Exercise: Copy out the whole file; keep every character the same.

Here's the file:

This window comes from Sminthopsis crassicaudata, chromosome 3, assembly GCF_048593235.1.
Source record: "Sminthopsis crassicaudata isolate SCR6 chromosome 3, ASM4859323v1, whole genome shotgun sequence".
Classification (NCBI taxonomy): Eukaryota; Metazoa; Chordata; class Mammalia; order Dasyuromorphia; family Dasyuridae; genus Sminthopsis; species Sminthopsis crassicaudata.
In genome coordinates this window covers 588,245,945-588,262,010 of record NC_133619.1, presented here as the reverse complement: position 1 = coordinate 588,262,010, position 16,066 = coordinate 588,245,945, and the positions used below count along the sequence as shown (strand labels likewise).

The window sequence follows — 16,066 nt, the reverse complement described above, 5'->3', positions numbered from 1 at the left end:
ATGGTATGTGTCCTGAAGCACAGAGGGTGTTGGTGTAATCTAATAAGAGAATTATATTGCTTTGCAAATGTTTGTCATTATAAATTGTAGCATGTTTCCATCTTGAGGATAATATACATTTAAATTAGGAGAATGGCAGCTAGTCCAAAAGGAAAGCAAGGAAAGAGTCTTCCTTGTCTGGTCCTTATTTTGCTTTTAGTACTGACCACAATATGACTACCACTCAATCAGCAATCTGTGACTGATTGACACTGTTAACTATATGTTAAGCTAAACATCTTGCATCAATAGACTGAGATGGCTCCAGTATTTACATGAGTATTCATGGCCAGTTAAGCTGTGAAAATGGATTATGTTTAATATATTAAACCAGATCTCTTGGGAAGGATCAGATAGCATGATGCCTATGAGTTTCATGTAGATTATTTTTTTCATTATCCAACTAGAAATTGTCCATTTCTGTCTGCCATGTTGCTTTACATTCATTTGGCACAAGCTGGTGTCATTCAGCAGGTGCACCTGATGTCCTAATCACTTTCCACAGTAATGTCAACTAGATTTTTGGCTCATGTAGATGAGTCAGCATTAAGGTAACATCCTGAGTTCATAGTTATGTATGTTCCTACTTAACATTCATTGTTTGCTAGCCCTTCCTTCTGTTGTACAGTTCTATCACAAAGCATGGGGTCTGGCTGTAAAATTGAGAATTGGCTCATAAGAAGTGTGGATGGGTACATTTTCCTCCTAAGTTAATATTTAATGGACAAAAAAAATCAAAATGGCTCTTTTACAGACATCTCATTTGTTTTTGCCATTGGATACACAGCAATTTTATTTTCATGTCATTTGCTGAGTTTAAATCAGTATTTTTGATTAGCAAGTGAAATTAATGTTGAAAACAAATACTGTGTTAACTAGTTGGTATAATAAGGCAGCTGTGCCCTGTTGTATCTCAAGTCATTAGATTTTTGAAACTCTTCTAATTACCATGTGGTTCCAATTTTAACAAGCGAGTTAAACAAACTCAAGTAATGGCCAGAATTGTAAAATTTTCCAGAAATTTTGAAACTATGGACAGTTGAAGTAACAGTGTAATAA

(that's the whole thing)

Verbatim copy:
This window comes from Sminthopsis crassicaudata, chromosome 3, assembly GCF_048593235.1.
Source record: "Sminthopsis crassicaudata isolate SCR6 chromosome 3, ASM4859323v1, whole genome shotgun sequence".
Classification (NCBI taxonomy): Eukaryota; Metazoa; Chordata; class Mammalia; order Dasyuromorphia; family Dasyuridae; genus Sminthopsis; species Sminthopsis crassicaudata.
In genome coordinates this window covers 588,245,945-588,262,010 of record NC_133619.1, presented here as the reverse complement: position 1 = coordinate 588,262,010, position 16,066 = coordinate 588,245,945, and the positions used below count along the sequence as shown (strand labels likewise).

The window sequence follows — 16,066 nt, the reverse complement described above, 5'->3', positions numbered from 1 at the left end:
ATGGTATGTGTCCTGAAGCACAGAGGGTGTTGGTGTAATCTAATAAGAGAATTATATTGCTTTGCAAATGTTTGTCATTATAAATTGTAGCATGTTTCCATCTTGAGGATAATATACATTTAAATTAGGAGAATGGCAGCTAGTCCAAAAGGAAAGCAAGGAAAGAGTCTTCCTTGTCTGGTCCTTATTTTGCTTTTAGTACTGACCACAATATGACTACCACTCAATCAGCAATCTGTGACTGATTGACACTGTTAACTATATGTTAAGCTAAACATCTTGCATCAATAGACTGAGATGGCTCCAGTATTTACATGAGTATTCATGGCCAGTTAAGCTGTGAAAATGGATTATGTTTAATATATTAAACCAGATCTCTTGGGAAGGATCAGATAGCATGATGCCTATGAGTTTCATGTAGATTATTTTTTTCATTATCCAACTAGAAATTGTCCATTTCTGTCTGCCATGTTGCTTTACATTCATTTGGCACAAGCTGGTGTCATTCAGCAGGTGCACCTGATGTCCTAATCACTTTCCACAGTAATGTCAACTAGATTTTTGGCTCATGTAGATGAGTCAGCATTAAGGTAACATCCTGAGTTCATAGTTATGTATGTTCCTACTTAACATTCATTGTTTGCTAGCCCTTCCTTCTGTTGTACAGTTCTATCACAAAGCATGGGGTCTGGCTGTAAAATTGAGAATTGGCTCATAAGAAGTGTGGATGGGTACATTTTCCTCCTAAGTTAATATTTAATGGACAAAAAAAATCAAAATGGCTCTTTTACAGACATCTCATTTGTTTTTGCCATTGGATACACAGCAATTTTATTTTCATGTCATTTGCTGAGTTTAAATCAGTATTTTTGATTAGCAAGTGAAATTAATGTTGAAAACAAATACTGTGTTAACTAGTTGGTATAATAAGGCAGCTGTGCCCTGTTGTATCTCAAGTCATTAGATTTTTGAAACTCTTCTAATTACCATGTGGTTCCAATTTTAACAAGCGAGTTAAACAAACTCAAGTAATGGCCAGAATTGTAAAATTTTCCAGAAATTTTGAAACTATGGACAGTTGAAGTAACAGTGTAATAA